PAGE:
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Regular version of the site

ICEF / FES / NES Workshop in Microeconomics Theory

Event ended
On Thursday, October 14, ICEF, FES and NES will hold the Workshop in Microeconomics Theory.

Date and time: October 14 at 10:00

Venue: 11, Pokrovsky blvd., buiding T, room T510 (or in ZOOM)*

Please register to participate in the event

* ZOOM link will be sent to you closer to the date of the event

REGISTRATION

Session 1: 10:00 - 11:45

Speaker: Sergey Stepanov (ICEF & FES, HSE)

Persuading Experts

Abstract: A partially-informed principal (she) wants to persuade an agent (he) to exert effort by revealing information about a binary state of nature. We consider two settings. In the worst one, the agent exerts a state-specific effort, and its productivity depends on whether he guessed the state correctly or not. In the second one, the agent exerts effort to learn the state, communicates his information to the principal, and the latter then tries to take a correct decision. In both settings, both parties benefit from a higher output, but effort provision is privately costly for the agent. We obtain full revelation of the principal is information as the optimal persuasion scheme in both settings. Yet, once the principal has her private information, she is tempted to deviate from truthful revelation. We study how full revelation can be achieved or approximated in equilibrium with the help of the principal is compensation scheme, reputation concerns, work overload, overconfidence, and risk-aversion.

Discussant: Mikhail Drugov (NES)

Speaker: Danisz Okulicz (FES, HSE)

Matching agents to fighting clients

Abstract: We study a matching of clients and agents in an environment in which clients are paired and fight battles against each other. The outcome of the battle is determined by the characteristics of agents representing each side. There is an objective ranking of agents and both the agents and the clients want to fight in a battle with as high expected value as possible. We extend the notion of pairwise stability to our environment and show that when the battles are differentiated by difficulty stable matching always exists. At any stable matching, agents are negatively assortatively matched with each other. When the battles are differentiated in terms of value,  stable matching may fail to exist. We discuss the notion of core in this environment and derive conditions under which pairwise stability is a refinement of the core.  The results apply to assigning lawyers to cases, researchers to patent races, and lobbyists to political conflicts.

Discussant: Steven Kivinen (ICEF, HSE)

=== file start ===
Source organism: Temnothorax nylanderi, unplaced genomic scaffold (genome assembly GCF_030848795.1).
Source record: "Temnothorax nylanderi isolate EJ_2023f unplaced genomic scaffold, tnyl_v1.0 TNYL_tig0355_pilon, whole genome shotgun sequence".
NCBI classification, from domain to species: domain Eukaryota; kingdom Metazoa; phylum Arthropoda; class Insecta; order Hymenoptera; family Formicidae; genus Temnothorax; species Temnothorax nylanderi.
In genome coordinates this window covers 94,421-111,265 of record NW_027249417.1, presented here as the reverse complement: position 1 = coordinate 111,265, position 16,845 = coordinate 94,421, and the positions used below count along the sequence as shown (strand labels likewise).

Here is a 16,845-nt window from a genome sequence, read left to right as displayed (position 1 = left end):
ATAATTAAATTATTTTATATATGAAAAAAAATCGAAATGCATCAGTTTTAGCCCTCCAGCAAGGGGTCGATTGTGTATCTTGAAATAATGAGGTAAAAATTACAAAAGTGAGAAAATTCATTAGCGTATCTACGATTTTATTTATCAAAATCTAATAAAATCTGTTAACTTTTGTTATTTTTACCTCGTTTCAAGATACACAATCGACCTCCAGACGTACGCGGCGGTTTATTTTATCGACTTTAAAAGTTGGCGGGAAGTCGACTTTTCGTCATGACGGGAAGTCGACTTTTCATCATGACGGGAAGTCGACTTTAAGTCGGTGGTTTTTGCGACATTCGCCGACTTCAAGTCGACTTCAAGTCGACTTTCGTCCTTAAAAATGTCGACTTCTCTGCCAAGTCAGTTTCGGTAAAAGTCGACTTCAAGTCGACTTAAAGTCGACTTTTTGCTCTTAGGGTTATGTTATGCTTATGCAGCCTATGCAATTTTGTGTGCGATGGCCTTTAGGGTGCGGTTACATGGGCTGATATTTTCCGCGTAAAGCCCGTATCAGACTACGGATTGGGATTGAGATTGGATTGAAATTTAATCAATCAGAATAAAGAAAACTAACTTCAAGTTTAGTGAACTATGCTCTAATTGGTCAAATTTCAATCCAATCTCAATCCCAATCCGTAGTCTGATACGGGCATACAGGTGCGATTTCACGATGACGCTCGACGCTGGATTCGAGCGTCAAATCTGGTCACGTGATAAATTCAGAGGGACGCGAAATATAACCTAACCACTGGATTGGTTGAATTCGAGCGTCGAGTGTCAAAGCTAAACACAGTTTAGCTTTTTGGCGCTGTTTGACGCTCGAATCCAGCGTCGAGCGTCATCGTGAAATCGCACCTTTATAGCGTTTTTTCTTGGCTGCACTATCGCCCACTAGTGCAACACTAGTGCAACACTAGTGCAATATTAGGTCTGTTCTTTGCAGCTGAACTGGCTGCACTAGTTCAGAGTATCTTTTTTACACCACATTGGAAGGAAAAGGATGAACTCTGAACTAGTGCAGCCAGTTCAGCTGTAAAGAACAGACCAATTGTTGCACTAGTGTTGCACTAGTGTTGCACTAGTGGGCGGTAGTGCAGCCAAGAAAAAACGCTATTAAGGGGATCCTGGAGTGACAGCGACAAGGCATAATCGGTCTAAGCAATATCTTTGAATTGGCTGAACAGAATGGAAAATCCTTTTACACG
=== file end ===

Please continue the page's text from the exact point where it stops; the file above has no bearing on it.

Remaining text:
Speaker: Andrei Savochkin (NES)

Time for Memorable Consumption

Abstract: A consumption event is memorable if the memory of it affects well-being at times after the material consumption. We develop an axiomatic model of memorable consumption in a dynamic setting. Preferences are represented by the present value of the sum of utilities derived at each date from the current consumption and from recollecting the past. We provide foundations for a prominent special case of memory that has the Markovian property. Our model accommodates well-known phenomena in psychology, such as the peak-end rule, duration neglect, and adaptation trends. We analyze the implications of memorable effects on the dynamics of consumers’ purchase decisions and on firms’ optimal marketing strategies. We further examine the model in application to life-cycle consumption-savings decisions.

Discussant: Tatiana Mayskaya (ICEF & FES, HSE)

Session 2: 12:00 - 13:10

Speaker: Mikhail Drugov (NES)

Optimal prizes in tournaments under nonseparable preferences

Abstract: We study rank-order tournaments with risk-averse agents whose utility over money and effort (or leisure) may be nonseparable. We characterize optimal prize schedules when the principal allocates a fixed budget and show how they are determined by the interplay between the properties of noise and the utility function. In particular, the distribution of noise alone determines whether the optimal prize schedule has flat regions where some number of prizes are equal, while the total number of positive prizes depends on both the noise distribution and utility. For unimodal noise distributions, the optimal number of positive prizes is restricted regardless of utility under mild assumptions. Also, while the common wisdom suggests—and it holds in the separable case—that risk aversion pushes optimal prize allocations in the direction of prize sharing, this is no longer true, in general, when the marginal utility of money depends on effort.

Discussant: Sergey Stepanov (ICEF & FES, HSE)

Speaker: Pasha Andreyanov (FES, HSE)